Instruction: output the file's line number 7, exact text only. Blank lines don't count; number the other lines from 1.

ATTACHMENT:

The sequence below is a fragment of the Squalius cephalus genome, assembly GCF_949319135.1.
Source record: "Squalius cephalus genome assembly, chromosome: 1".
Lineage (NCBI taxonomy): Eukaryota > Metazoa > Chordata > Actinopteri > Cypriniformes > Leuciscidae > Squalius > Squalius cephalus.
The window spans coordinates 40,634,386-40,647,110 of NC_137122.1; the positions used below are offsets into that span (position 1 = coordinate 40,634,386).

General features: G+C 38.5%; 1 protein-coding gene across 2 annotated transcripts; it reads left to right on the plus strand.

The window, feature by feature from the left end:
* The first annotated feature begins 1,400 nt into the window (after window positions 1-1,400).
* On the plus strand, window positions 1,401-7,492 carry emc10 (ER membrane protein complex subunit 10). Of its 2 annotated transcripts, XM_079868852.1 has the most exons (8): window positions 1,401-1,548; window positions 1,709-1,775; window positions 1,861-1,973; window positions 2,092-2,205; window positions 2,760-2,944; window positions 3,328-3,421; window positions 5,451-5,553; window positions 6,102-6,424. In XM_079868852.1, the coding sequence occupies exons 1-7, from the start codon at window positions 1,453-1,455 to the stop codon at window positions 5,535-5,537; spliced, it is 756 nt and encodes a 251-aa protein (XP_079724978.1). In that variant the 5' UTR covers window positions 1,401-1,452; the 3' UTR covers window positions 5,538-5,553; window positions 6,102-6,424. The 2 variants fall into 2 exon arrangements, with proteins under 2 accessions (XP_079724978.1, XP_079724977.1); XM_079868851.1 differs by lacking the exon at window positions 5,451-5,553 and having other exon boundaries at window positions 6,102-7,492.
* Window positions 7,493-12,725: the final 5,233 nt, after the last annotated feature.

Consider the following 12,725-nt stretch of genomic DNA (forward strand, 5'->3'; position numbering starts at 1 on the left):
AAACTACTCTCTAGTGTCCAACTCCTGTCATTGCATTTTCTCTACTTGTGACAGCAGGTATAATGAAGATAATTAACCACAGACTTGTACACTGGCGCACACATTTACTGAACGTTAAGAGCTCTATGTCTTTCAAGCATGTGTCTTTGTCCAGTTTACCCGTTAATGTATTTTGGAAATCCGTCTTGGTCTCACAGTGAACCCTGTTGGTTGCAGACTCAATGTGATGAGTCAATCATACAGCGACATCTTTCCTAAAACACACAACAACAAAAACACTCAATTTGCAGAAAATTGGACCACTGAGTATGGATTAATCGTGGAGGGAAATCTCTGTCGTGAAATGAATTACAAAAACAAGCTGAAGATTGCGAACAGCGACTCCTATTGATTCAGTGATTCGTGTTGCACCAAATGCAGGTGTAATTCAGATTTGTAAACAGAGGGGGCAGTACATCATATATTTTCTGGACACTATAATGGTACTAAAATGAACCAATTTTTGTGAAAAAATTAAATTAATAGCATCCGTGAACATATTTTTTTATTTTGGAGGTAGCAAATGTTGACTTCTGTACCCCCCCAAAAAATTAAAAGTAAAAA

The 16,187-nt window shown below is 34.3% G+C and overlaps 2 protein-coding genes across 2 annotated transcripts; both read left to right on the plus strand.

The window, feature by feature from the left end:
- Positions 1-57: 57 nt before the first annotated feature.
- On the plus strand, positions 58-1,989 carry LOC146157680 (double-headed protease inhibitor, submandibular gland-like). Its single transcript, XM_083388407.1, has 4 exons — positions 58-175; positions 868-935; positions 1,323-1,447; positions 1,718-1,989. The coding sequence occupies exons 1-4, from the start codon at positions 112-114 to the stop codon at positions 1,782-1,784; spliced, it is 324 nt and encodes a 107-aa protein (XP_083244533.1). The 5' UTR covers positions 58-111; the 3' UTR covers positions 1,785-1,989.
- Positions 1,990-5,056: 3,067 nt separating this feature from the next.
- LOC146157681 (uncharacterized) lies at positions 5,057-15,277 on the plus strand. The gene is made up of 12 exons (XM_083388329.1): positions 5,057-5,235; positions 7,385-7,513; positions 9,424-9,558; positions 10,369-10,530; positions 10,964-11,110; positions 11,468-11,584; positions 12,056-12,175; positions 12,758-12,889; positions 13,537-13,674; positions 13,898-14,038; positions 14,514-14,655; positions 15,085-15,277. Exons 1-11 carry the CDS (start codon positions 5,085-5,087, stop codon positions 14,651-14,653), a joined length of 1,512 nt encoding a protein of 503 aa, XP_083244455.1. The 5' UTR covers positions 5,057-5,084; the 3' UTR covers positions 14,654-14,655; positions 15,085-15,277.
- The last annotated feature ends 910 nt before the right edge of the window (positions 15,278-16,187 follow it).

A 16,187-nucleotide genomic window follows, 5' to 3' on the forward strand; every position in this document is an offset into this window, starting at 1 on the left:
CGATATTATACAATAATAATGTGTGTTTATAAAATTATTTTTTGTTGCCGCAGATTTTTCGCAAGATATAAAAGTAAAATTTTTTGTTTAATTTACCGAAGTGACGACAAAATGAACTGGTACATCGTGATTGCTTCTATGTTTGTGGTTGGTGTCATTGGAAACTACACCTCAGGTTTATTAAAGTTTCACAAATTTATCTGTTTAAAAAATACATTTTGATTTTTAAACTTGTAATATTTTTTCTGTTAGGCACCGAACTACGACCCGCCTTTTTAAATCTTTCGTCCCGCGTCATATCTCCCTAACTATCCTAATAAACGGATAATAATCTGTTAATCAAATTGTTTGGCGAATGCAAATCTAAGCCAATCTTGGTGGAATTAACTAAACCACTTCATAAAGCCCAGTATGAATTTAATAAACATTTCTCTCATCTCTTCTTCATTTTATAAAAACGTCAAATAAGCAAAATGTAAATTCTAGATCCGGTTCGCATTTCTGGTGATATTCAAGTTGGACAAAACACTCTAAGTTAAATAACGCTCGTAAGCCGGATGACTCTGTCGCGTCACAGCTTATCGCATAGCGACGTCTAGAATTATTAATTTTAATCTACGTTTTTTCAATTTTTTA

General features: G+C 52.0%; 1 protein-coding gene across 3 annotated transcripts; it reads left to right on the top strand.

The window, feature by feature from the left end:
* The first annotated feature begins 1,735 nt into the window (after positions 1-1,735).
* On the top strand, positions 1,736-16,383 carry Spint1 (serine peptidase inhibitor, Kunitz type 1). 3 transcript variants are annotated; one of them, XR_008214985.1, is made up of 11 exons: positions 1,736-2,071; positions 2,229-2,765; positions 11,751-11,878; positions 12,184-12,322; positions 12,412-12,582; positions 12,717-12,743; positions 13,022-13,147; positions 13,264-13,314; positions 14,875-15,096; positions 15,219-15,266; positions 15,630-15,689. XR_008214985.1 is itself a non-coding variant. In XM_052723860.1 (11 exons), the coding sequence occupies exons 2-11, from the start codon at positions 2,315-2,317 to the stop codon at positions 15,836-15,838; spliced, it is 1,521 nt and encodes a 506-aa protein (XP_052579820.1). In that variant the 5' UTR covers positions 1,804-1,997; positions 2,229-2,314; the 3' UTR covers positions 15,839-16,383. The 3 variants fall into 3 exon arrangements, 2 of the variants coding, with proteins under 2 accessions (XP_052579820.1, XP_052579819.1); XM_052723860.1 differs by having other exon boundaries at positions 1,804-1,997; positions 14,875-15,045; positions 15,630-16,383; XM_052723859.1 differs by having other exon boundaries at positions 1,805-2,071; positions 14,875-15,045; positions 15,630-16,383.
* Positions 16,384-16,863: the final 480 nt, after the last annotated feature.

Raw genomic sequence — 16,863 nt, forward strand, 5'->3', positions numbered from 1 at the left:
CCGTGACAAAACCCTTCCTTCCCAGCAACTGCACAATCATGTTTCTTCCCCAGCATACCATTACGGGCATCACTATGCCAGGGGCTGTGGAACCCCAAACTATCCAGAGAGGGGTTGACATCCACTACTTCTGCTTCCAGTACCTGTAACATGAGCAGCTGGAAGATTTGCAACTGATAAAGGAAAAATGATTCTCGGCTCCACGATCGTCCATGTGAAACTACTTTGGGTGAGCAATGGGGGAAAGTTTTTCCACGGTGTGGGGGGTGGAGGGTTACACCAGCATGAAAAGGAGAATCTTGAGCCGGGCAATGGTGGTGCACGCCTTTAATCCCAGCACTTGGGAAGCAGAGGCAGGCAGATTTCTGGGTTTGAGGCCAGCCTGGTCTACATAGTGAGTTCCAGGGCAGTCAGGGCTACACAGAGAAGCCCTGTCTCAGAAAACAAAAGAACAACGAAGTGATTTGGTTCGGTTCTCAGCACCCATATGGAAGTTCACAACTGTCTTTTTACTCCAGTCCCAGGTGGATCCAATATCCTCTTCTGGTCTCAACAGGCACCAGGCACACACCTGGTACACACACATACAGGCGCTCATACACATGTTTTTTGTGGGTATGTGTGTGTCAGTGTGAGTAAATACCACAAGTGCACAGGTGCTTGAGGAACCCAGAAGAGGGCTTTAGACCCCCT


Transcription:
* The first annotated feature begins 1,400 nt into the window (after window positions 1-1,400).